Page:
Sorry, you need to enable JavaScript to visit this website.
Skip to main content

Cardiac Arrest in a Woman with UTI: A Case of QT Prolongation

Caitlin E. Kulig, PharmD and Imo A. Ebong, MBBS, MS | November 27, 2019
View more articles from the same authors.

The Case

A 36-year-old woman with a history of depression, bipolar disorder and a recent manic episode requiring inpatient psychiatric hospitalization presented with complaints of abdominal pain, decreased appetite, nausea, and generalized weakness. On admission, she was found to have a urinary tract infection and was started on intravenous levofloxacin. She was severely volume depleted and received intravenous hydration, including her home medications, which included quetiapine, an atypical antipsychotic and lithium for her bipolar disease. She also received multiple doses of intravenous ondansetron and metoclopramide as treatment for nausea.

Eighteen hours after admission, she was observed to be bradycardic with a widening QRS complex on telemetry. On bedside evaluation, the patient was found to be unresponsive and pulseless; cardiopulmonary resuscitation was initiated. A quick chart review revealed that the patient was receiving her multiple antipsychotic medications, intravenous levofloxacin and several doses of ondansetron and metoclopramide. She was resuscitated according to the advanced cardiac life support protocol and received intravenous calcium, magnesium and sodium bicarbonate. She achieved return of spontaneous circulation. At that time, her electrocardiogram showed a prolonged QT interval of 610 msec, which was attributed by the clinical team to concomitant use of multiple QT-prolonging medications. No electrocardiogram had been obtained at the time of admission, so the patient’s QT interval on antipsychotic medications alone could not be ascertained.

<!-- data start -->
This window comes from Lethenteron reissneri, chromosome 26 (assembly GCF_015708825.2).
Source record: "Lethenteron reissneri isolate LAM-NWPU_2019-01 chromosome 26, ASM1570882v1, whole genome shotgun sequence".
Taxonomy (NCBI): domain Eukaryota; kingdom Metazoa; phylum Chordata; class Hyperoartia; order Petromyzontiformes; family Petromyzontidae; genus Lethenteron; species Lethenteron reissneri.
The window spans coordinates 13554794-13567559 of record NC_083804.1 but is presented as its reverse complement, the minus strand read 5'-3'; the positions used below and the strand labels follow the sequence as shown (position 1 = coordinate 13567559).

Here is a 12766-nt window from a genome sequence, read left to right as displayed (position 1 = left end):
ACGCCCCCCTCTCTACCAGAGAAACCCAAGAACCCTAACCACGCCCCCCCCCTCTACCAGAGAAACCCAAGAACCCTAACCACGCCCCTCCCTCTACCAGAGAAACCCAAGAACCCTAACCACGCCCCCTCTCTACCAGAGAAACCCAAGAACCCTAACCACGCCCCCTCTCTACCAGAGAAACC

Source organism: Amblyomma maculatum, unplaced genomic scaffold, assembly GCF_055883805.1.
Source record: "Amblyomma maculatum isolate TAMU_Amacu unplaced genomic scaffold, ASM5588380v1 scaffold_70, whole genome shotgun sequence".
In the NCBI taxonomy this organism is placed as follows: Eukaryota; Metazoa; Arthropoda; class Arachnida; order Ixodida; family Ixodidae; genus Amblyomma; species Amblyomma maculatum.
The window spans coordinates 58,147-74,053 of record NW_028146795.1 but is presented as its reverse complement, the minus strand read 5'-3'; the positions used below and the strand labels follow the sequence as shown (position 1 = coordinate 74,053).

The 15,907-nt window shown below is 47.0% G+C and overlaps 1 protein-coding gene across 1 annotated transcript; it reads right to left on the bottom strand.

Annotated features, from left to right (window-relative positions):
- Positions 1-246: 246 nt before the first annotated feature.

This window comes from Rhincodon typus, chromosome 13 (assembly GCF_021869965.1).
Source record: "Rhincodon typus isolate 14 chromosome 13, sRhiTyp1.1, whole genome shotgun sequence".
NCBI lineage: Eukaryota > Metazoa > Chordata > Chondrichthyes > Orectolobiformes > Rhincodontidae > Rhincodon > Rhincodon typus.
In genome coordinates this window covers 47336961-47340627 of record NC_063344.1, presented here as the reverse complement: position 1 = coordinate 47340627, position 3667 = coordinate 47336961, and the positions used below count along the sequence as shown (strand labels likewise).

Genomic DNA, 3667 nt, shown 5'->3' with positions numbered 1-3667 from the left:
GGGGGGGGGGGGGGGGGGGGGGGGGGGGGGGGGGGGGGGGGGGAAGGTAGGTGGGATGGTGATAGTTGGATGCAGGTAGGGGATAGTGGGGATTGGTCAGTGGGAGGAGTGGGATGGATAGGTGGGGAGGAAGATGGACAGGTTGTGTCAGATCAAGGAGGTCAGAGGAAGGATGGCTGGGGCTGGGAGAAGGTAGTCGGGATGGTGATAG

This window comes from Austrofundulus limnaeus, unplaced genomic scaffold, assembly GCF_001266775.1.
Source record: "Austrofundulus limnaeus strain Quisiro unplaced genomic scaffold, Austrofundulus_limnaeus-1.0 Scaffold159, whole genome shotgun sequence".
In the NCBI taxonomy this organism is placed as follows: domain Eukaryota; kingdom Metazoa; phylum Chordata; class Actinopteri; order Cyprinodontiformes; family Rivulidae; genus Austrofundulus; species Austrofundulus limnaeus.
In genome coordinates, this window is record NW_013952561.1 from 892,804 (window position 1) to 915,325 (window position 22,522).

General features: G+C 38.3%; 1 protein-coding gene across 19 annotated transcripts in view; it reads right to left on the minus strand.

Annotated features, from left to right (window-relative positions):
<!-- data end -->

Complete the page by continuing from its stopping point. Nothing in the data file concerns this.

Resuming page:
The Commentary

By Caitlin E. Kulig, PharmD and Imo A. Ebong, MBBS, MS

This case highlights how commonly prescribed medications can lead to serious adverse events when used in combination, even when the same medications might be well tolerated when used alone. Specifically, the concurrent use of multiple QT prolonging medications resulted in severe QTc prolongation and clinical torsades de pointes.

Torsades de pointes is a variant of polymorphic ventricular tachycardia in which the ventricular rate is faster than 100 beats per minute with associated variations in the QRS axis or morphology. It is a cause of ventricular fibrillation. The risk factors for drug-induced QT prolongation include age, bradycardia, left ventricular failure, electrolyte abnormalities including hypokalemia and hypomagnesemia, hepatic dysfunction, congenital long QT syndrome, and recent cardioversion.1,2 The female sex has also been identified as a risk factor in prior studies and rate-corrected QT (QTc) intervals average 20 milliseconds longer in women when compared to men.1,2 The response to QT-prolonging medications is also greater in women than men.3,4 The QTc refers to a QT interval that has been corrected for the patient’s heart rate and is readily determined from online calculators.

Fluoroquinolones have been repeatedly associated with prolonged QT interval and torsades de pointes, especially gatifloxacin and levofloxacin, which are commonly used for treating community-acquired pneumonia and urinary tract infection.5-8 Previous studies have shown that fluoroquinolones block expression of the HERG gene, which leads to inhibition of the delayed rectifier potassium channel resulting in delayed repolarization.9,10 The frequency of torsades de pointes associated with taking levofloxacin is estimated to be 5.4 cases for every 10 million prescriptions.6 The overall risk is low, but it increases significantly in the presence of other risk factors and concurrent use of other medications that prolong the QT interval.6 Along with intravenous levofloxacin, the patient in this case was receiving medications for her bipolar disease including quetiapine and lithium as well as ondansetron and metoclopramide, all of which can independently increase the QTc.11 Although the patient was successfully resuscitated, she did experience a cardiac arrest that could have been fatal.